When I go to watch local theatre or performances I tend to blog about them – a review/commentary on the play and my experience of it. Also, I think it is worth talking about exceptional local events and venues to spread the word, as it were. Nothing spreads success quite like word of mouth. However, I recently saw a local performance and did not blog about it. Why? The play was good. There were some very funny lines and well choreographed and executed scenes. An enjoyable evening out was had by all.
But – a big but that deserves to be a paragraph starter – there was a glaring issue that prevented the audience’s total appreciation of what they were watching and prevented them from telling the performers that they were enjoying what they saw.
The performance was of a play by Oscar Wilde that was written in three acts, as many are, of course. The play was performed in three parts with two intervals. The problem? The audience did not know there were going to be two intervals. Why is that a problem? When the stage lights dimmed for the first time, a scant 20 minutes into the performance, none of us knew it was for an interval; it felt like the end of a scene and we waited in silence for the next one.
When an uncomfortably long scene change had passed and no new scene began, the house lights came up and then there was some half hearted clapping by an audience that was vacating the theatre in some confusion and hovering around the bar wondering why there had been no notification of the two interval situation or why the first one had come so soon.
After a 20 minute interval we duly made our way back into the theatre and the play resumed. I and a few others in the audience had, by this point, gleaned that there was going to be a second interval in the play so when the second one came around we few clapped and attempted to create a proper gap in the proceedings. Eventually those slower folks in the audience cottoned on and the second interval was slightly more successful than the first.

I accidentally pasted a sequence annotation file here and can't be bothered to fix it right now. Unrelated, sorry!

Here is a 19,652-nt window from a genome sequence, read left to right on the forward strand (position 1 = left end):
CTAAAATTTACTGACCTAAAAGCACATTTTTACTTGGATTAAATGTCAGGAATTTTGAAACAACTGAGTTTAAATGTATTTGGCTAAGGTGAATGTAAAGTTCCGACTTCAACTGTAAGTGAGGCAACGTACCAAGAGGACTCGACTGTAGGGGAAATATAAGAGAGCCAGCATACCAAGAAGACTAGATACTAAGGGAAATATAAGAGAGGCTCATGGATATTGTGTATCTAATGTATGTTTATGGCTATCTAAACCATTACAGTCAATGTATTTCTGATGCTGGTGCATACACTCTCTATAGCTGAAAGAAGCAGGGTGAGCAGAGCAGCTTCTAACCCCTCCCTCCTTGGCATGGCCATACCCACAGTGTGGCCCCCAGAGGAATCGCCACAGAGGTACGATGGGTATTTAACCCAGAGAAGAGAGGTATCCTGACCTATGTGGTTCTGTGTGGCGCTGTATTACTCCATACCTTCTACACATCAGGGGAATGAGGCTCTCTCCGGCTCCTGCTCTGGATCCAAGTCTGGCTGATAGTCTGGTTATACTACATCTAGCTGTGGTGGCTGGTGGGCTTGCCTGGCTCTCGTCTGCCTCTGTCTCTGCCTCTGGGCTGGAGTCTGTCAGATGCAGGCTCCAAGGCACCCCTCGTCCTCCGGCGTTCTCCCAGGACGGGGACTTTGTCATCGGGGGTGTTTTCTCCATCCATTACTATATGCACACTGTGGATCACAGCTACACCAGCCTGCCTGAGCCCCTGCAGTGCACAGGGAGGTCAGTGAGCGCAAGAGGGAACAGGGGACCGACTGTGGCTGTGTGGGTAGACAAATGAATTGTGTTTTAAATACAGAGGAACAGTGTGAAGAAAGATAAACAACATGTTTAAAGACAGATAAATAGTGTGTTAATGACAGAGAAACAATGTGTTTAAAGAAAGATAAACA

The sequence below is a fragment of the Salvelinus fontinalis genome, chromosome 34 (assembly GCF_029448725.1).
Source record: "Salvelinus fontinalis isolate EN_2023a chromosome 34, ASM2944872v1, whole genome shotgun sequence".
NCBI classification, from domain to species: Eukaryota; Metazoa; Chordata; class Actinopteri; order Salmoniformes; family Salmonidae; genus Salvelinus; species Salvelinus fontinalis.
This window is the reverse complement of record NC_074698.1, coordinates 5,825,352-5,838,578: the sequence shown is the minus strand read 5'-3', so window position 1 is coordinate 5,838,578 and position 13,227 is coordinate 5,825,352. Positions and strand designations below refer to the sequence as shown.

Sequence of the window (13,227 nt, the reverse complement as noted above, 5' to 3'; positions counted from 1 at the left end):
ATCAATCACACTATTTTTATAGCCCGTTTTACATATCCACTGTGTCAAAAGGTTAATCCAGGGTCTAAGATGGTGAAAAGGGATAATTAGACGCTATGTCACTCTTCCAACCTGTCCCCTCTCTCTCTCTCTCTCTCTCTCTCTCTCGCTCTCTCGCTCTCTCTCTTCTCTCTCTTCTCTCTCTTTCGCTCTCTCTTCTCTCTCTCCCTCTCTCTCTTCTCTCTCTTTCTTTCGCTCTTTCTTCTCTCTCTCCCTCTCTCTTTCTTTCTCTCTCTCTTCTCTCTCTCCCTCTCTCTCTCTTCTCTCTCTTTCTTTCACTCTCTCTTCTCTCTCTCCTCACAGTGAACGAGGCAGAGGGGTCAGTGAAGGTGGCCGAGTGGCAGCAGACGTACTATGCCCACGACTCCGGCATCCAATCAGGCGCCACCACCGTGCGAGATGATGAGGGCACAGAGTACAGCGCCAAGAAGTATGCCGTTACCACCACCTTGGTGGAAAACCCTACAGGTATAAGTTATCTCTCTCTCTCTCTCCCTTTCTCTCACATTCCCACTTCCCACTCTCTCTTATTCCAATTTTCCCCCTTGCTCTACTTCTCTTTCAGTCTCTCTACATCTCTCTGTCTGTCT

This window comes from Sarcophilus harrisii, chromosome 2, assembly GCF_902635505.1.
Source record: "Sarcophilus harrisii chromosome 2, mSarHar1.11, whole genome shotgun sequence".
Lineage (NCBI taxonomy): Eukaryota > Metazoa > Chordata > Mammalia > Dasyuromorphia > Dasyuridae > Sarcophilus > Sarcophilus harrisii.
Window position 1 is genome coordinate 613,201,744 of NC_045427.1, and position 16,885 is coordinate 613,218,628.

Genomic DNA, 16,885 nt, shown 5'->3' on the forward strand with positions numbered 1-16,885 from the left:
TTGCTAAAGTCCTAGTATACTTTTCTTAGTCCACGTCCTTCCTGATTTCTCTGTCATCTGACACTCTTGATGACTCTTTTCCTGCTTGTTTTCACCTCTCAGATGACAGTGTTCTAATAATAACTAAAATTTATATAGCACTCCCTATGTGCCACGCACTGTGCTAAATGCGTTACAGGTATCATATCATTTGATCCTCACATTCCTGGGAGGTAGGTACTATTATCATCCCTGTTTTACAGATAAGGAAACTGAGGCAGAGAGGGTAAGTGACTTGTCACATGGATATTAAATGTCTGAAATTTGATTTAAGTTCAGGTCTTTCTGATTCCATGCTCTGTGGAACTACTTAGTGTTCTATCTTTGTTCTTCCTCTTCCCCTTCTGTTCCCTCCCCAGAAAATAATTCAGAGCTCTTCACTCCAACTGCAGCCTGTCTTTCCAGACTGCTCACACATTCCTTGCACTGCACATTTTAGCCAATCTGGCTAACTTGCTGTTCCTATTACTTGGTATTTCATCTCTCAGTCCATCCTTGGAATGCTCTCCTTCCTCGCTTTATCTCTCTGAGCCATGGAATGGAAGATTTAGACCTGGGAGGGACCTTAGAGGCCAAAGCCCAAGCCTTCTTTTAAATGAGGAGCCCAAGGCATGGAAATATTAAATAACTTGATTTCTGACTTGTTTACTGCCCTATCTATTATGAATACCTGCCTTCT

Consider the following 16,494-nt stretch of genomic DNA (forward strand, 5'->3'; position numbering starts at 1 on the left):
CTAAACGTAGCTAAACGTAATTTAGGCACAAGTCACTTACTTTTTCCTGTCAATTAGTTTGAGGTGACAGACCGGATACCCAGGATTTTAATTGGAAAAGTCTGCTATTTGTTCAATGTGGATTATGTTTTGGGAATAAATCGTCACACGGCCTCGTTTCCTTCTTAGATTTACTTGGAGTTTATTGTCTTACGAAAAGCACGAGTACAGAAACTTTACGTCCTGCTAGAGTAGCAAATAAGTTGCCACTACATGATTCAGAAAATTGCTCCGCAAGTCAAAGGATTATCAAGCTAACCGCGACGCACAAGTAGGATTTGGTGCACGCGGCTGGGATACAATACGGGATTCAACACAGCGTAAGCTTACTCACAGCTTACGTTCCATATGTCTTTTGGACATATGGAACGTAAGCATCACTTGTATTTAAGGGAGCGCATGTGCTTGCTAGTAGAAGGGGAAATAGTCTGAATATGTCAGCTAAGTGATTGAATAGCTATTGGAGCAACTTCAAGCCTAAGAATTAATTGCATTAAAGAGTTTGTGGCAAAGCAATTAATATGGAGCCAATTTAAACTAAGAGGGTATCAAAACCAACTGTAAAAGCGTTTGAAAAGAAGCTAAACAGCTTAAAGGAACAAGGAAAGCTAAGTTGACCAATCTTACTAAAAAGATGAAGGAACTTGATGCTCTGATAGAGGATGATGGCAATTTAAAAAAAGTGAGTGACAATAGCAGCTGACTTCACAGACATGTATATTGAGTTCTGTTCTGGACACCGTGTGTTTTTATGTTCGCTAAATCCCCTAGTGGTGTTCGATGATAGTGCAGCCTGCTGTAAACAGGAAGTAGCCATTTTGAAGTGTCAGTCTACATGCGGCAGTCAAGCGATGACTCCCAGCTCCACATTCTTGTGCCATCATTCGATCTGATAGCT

The end of the play was good and overall I think people went home happy; however, there was that lingering feeling of something not quite right. Not knowing about the two intervals, and they being so long in themselves, had left the audience-actors relationship irrevocably affected by it.
There is nothing wrong with having a three act play with a two part interval, but tell people about it first. That way the audience has no lingering guilt at its lack of reaction and the players and everyone else involved in putting on the show have no lingering doubt over the success of the performance.
Accept that these days we are pre-conditioned to expect one interval somewhere near the middle of a play, and communicate when you are going off grid. Tell the audience to expect something out of the ordinary and they will thank you for it accordingly.
No one enjoys the end of an act with no applause.
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